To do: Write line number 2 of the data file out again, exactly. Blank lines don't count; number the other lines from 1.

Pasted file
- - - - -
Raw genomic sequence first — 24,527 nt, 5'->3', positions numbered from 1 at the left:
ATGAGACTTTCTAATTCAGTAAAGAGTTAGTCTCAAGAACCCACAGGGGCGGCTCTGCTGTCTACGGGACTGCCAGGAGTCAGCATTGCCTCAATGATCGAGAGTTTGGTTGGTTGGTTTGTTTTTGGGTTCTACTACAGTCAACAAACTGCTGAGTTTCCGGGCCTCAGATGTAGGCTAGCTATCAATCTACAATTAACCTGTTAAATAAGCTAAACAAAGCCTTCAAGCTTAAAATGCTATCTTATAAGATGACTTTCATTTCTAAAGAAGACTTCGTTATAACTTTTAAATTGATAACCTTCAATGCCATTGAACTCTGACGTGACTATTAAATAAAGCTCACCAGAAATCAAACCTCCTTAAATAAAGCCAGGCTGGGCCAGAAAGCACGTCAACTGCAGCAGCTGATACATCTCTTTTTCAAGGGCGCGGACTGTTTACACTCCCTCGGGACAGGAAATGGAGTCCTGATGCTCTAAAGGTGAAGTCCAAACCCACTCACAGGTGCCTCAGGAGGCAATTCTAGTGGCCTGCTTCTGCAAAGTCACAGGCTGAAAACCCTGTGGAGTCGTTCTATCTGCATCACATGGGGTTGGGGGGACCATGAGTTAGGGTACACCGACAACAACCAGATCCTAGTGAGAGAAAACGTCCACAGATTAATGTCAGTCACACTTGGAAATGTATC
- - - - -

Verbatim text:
ATGAGACTTTCTAATTCAGTAAAGAGTTAGTCTCAAGAACCCACAGGGGCGGCTCTGCTGTCTACGGGACTGCCAGGAGTCAGCATTGCCTCAATGATCGAGAGTTTGGTTGGTTGGTTTGTTTTTGGGTTCTACTACAGTCAACAAACTGCTGAGTTTCCGGGCCTCAGATGTAGGCTAGCTATCAATCTACAATTAACCTGTTAAATAAGCTAAACAAAGCCTTCAAGCTTAAAATGCTATCTTATAAGATGACTTTCATTTCTAAAGAAGACTTCGTTATAACTTTTAAATTGATAACCTTCAATGCCATTGAACTCTGACGTGACTATTAAATAAAGCTCACCAGAAATCAAACCTCCTTAAATAAAGCCAGGCTGGGCCAGAAAGCACGTCAACTGCAGCAGCTGATACATCTCTTTTTCAAGGGCGCGGACTGTTTACACTCCCTCGGGACAGGAAATGGAGTCCTGATGCTCTAAAGGTGAAGTCCAAACCCACTCACAGGTGCCTCAGGAGGCAATTCTAGTGGCCTGCTTCTGCAAAGTCACAGGCTGAAAACCCTGTGGAGTCGTTCTATCTGCATCACATGGGGTTGGGGGGACCATGAGTTAGGGTACACCGACAACAACCAGATCCTAGTGAGAGAAAACGTCCACAGATTAATGTCAGTCACACTTGGAAATGTATC